Womens Cricket World Cup




1973 (49 years old)

First Recorded Event

Current Season




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Latest Results
03 Apr 22 Australia Crick 356 - 285  England Cricket
31 Mar 22 South Africa Cr 156 - 293  England Cricket
29 Mar 22 Australia Crick 305 - 148  West Indies Cri
26 Mar 22 England Cricket 234 - 134  Bangladesh Cric
25 Mar 22 India Cricket W 274 - 275  South Africa Cr
25 Mar 22 New Zealand Cri 265 - 194  Pakistan Cricke
24 Mar 22 Bangladesh Cric 135 - 136  Australia Crick
24 Mar 22 England Cricket 107 - 105  Pakistan Cricke
22 Mar 22 India Cricket W 229 - 119  Bangladesh Cric
21 Mar 22 Australia Crick 272 - 271  South Africa Cr

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The ICC Women's Cricket World Cup is the sport's oldest world championship, with the first tournament held in England in 1973. Matches are played as One Day Internationals (ODIs) over 50 overs, while there is also another championship for Twenty20 International cricket, the ICC Women's T20 World Cup.

The World Cup is currently organised by the International Cricket Council (ICC). Until 2005, when the two organisations merged, it was administered by a separate body, the International Women's Cricket Council (IWCC). The first World Cup was held in England in 1973, two years before the inaugural men's tournament. The event's early years were marked by funding difficulties, which meant several teams had to decline invitations to compete and caused gaps of up to six years between tournaments. However, since 2005 World Cups have been hosted at regular four-year intervals.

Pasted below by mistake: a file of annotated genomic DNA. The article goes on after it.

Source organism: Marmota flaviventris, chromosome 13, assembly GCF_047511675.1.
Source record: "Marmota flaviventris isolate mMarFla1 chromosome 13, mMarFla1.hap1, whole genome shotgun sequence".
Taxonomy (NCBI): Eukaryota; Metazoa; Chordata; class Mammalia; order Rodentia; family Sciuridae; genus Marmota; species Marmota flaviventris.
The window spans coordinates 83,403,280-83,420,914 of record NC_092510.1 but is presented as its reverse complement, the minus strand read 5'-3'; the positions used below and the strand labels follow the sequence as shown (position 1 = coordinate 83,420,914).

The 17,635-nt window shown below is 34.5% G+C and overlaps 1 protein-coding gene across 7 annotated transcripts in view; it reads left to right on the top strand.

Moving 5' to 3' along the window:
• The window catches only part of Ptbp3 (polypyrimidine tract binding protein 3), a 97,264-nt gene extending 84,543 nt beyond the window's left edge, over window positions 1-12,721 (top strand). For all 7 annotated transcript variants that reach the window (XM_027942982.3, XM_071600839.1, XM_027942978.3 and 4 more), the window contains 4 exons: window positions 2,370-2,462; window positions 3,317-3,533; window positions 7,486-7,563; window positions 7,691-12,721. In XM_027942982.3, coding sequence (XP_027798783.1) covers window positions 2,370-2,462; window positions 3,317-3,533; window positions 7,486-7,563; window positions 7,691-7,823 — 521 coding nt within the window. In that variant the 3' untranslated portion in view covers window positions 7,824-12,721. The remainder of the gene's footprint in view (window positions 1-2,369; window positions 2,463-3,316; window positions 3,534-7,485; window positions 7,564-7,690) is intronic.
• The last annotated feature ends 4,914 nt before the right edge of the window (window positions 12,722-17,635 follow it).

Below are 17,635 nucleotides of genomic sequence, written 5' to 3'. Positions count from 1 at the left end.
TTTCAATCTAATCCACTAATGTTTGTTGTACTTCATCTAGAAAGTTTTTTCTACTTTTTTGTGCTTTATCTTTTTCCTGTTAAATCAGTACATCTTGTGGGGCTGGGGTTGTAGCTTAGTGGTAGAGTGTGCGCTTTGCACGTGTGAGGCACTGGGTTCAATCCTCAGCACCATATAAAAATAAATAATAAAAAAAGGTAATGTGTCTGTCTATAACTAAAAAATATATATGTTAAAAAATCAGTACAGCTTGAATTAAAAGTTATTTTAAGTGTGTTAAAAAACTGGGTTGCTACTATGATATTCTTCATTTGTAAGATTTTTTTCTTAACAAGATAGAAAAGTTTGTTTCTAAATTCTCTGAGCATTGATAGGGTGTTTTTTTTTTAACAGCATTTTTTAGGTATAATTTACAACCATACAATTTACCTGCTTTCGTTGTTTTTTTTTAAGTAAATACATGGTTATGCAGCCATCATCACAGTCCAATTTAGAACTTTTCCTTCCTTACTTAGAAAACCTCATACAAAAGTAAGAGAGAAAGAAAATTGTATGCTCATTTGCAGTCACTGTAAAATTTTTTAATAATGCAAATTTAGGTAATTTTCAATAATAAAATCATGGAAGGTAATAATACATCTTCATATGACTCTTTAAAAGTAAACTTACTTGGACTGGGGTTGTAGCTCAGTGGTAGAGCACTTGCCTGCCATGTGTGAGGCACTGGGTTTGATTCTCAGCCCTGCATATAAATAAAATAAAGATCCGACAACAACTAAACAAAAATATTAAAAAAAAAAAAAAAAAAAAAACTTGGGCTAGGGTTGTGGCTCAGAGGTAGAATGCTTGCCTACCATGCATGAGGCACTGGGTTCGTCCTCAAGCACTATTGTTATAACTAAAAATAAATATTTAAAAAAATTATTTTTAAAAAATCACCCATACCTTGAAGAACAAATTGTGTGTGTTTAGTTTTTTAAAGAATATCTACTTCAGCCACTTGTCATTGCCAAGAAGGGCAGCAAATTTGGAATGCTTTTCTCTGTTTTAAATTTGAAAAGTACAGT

Qualification for the World Cup is through the ICC Women's Championship and the World Cup Qualifier. The composition of the tournament is extremely conservative – no new teams have debuted in the tournament since 1997, and since 2000 the number of teams in the World Cup has been fixed at eight. However, in March 2021, the ICC revealed that the tournament would expand to 10 teams from the 2029 edition. The 1997 edition was contested by a record eleven teams, the most in a single tournament to date.

The eleven World Cups played to date have been held in five countries, with India and England having hosted the event three times. Australia are the most successful team, having won six titles and failed to make the final on only three occasions. England (four titles) and New Zealand (one title) are the only other teams to have won the event, while India (twice) and the West Indies (once) have each reached the final without going on to win.






Australia Crick

Bangladesh Cric

England Cricket

India Cricket W

New Zealand Cri

Pakistan Cricke

South Africa Cr

West Indies Cri

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